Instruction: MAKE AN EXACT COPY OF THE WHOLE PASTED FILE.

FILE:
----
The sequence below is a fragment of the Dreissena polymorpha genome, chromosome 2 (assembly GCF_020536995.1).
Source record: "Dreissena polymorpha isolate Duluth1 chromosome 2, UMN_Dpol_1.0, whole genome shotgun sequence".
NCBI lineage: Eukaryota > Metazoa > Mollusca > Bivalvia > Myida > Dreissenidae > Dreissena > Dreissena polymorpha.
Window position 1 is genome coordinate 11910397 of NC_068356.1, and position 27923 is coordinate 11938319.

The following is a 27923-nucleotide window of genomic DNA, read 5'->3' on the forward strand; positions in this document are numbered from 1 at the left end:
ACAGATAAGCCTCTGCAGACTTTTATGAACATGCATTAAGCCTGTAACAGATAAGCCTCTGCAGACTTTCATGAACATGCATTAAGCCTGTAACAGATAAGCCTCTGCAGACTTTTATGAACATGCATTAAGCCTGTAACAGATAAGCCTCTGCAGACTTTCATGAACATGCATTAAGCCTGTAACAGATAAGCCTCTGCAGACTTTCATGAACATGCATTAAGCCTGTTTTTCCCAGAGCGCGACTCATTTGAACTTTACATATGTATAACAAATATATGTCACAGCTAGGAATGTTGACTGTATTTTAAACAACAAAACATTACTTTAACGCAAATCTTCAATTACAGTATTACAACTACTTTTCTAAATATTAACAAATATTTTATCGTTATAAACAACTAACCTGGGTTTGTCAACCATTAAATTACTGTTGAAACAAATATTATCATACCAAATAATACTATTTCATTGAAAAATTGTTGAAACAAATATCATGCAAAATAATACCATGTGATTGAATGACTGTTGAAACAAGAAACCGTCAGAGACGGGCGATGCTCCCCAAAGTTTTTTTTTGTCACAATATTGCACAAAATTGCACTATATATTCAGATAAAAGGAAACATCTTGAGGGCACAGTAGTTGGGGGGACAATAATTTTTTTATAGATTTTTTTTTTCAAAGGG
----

The sequence below is a fragment of the Dreissena polymorpha genome, chromosome 2 (assembly GCF_020536995.1).
Source record: "Dreissena polymorpha isolate Duluth1 chromosome 2, UMN_Dpol_1.0, whole genome shotgun sequence".
NCBI lineage: Eukaryota > Metazoa > Mollusca > Bivalvia > Myida > Dreissenidae > Dreissena > Dreissena polymorpha.
Window position 1 is genome coordinate 11910397 of NC_068356.1, and position 27923 is coordinate 11938319.

The following is a 27923-nucleotide window of genomic DNA, read 5'->3' on the forward strand; positions in this document are numbered from 1 at the left end:
ACAGATAAGCCTCTGCAGACTTTTATGAACATGCATTAAGCCTGTAACAGATAAGCCTCTGCAGACTTTCATGAACATGCATTAAGCCTGTAACAGATAAGCCTCTGCAGACTTTTATGAACATGCATTAAGCCTGTAACAGATAAGCCTCTGCAGACTTTCATGAACATGCATTAAGCCTGTAACAGATAAGCCTCTGCAGACTTTCATGAACATGCATTAAGCCTGTTTTTCCCAGAGCGCGACTCATTTGAACTTTACATATGTATAACAAATATATGTCACAGCTAGGAATGTTGACTGTATTTTAAACAACAAAACATTACTTTAACGCAAATCTTCAATTACAGTATTACAACTACTTTTCTAAATATTAACAAATATTTTATCGTTATAAACAACTAACCTGGGTTTGTCAACCATTAAATTACTGTTGAAACAAATATTATCATACCAAATAATACTATTTCATTGAAAAATTGTTGAAACAAATATCATGCAAAATAATACCATGTGATTGAATGACTGTTGAAACAAGAAACCGTCAGAGACGGGCGATGCTCCCCAAAGTTTTTTTTTGTCACAATATTGCACAAAATTGCACTATATATTCAGATAAAAGGAAACATCTTGAGGGCACAGTAGTTGGGGGGACAATAATTTTTTTATAGATTTTTTTTTTCAAAGGG